Market complexity continues to increase, and is predicted to do so over the next few years. But in order for organisations to be able to make smarter, faster decisions and successfully navigate through these multifaceted business environments, they'll have to explore all information sources available to them to reach the highest possible level of visibility and intelligence along the value chain. New and innovative technology is the fundamental tool to create these environments.
According to an IDC Study, manufacturers see their existing IT-and, in particular, their ERP system-as one of the main barriers to effective decision-making. Many ERP systems were purchased to support an older business model, and now seem stiff and inflexible. With limited connectivity to other system, this fragmented model gives for a limited data exchange or information flow - which can severely halt productivity and efficiency through an organisation. Reliable ERP systems are now at the centre of today's manufacturing organisation and pose as the foundation of an updated decision-making environment.
Over the years, ERP development advanced, and rose to meet the challenge of providing connected, streamlined data with better integration, improved workspaces and dashboards, and better reporting capabilities. New ERP systems are developed with technology that embraces what IDC Manufacturing Insights calls the four new IT forces: mobility, social technologies, big data analytics, and cloud computing. And by accepting these new IT forces, ERP systems can deliver functionality while liberating and presenting the information needed to drive operational excellence.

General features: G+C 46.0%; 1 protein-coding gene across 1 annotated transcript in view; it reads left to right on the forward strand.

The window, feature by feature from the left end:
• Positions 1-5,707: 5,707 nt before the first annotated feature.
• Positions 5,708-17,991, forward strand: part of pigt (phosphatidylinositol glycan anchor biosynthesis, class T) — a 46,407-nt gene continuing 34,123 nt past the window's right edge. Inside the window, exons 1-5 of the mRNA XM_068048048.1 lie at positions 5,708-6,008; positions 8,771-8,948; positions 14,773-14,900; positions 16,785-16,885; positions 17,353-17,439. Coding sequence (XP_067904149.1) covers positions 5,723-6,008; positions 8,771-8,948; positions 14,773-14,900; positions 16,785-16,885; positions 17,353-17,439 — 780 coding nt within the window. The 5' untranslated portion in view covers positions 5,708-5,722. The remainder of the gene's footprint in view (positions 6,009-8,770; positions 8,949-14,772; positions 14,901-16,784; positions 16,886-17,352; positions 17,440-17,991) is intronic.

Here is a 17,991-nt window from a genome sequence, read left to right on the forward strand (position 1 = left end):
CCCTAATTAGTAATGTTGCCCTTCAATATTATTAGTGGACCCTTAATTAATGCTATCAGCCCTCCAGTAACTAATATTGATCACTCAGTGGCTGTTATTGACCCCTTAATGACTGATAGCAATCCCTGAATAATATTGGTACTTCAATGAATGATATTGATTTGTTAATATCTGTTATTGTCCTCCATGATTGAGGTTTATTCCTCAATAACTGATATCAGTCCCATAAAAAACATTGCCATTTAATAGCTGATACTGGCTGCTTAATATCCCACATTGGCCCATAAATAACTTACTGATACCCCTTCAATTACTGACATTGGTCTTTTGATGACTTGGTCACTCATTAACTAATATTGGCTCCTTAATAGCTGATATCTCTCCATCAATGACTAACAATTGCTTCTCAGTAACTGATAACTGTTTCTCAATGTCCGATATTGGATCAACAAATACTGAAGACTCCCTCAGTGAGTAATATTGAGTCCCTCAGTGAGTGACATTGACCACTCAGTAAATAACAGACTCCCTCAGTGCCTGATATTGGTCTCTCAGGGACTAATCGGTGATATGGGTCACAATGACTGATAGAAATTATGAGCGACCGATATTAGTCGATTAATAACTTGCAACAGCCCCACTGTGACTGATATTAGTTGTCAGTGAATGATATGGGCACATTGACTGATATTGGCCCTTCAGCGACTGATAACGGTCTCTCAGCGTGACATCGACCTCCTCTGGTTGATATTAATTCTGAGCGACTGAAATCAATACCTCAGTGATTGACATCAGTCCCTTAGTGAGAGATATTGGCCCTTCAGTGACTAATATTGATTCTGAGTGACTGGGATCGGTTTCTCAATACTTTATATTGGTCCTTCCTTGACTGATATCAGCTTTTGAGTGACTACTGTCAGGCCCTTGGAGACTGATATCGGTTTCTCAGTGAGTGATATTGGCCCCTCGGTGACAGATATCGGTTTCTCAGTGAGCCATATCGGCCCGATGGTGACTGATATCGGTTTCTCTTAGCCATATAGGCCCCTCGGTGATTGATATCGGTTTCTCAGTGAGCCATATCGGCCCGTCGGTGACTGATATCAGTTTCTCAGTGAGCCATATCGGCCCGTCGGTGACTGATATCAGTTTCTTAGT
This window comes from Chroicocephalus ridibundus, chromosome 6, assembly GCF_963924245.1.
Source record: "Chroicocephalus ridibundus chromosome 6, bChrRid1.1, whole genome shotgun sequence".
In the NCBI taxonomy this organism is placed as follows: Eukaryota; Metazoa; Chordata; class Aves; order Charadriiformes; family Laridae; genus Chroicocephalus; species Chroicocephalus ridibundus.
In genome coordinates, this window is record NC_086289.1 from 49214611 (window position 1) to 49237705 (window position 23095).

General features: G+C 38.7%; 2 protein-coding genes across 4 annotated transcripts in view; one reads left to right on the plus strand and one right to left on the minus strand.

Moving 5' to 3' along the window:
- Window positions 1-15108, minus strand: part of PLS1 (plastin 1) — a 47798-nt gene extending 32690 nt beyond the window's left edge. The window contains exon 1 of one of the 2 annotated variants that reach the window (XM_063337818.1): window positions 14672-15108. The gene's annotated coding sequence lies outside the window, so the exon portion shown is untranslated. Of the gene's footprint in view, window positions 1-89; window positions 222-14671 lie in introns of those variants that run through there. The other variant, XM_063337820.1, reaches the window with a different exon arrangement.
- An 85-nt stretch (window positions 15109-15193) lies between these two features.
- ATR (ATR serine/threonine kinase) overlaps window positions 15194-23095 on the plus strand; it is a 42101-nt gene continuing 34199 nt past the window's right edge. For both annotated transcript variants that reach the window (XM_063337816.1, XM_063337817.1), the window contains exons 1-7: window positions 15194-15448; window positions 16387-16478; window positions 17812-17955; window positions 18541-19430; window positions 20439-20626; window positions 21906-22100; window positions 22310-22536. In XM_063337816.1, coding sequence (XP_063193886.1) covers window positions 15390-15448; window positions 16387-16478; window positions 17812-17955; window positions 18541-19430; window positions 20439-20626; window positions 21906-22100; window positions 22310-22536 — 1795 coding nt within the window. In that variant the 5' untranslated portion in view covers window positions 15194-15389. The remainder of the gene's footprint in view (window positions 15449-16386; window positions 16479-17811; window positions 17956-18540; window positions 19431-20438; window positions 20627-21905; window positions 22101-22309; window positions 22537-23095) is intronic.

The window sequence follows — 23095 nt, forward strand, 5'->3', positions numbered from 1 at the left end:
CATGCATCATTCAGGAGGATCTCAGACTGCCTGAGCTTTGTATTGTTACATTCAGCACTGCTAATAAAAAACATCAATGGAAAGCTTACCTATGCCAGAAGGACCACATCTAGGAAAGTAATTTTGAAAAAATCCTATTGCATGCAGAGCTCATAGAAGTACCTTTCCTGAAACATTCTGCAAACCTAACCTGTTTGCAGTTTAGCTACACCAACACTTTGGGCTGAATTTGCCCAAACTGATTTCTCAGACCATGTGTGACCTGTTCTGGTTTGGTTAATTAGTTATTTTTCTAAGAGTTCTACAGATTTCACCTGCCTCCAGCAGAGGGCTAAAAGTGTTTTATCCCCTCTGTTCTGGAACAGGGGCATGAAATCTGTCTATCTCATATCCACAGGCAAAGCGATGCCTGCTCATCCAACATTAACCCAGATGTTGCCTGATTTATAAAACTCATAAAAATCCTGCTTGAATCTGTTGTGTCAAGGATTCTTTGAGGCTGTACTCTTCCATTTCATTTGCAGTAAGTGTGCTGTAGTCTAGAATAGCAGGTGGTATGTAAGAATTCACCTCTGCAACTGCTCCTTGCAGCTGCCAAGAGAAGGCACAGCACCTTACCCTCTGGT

These technologies - mobile, social, big data analytics and cloud - change the way an organisation works and operates. Staff receive information, rather than having to seek it, and that's a big difference. Teams no longer have to spend unnecessary time and effort finding, reconciling, and analysing information from multiple sources, saving time and money. And any business executive would agree, far too much time and money is spent on supporting connectivity in a fragmented infrastructure. And the four IT forces simplify IT architecture, releasing budget for other technologies aligned to fit into the overall company strategy.
- Mobile - By using devices such as smartphones and tablets, organisations can access data on the fly. Executives can mobilise previously stationary, timeworn business systems and get relevant in-context information for continuous business execution.
- Social - With social capabilities, organisations can speed up the rate at which they consume, process, and react to the information sent via a business ERP system. Just like a personal social networking environment, organisations can transfer information quickly via social networking devices such as instant messages, alerts, and communities.
- Big Data Analytics -Now, organisations can collect, track, and analyse complex data in a consumable format that is easy to understand, customise, and share. And, with mobile devices such as smartphones and tablets, managers can review reports from any location, anytime - reducing redundancies and giving them time to work on more important pieces of business.
- Cloud - Finally, it's easier to better support a fast-changing business environment with cloud computing, which provides organisations with common real-time data, workflow, and alerts that staff can rapidly take to get third-party manufacturers, new suppliers, and channel partners on board, as well as quickly integrate new and legacy applications.
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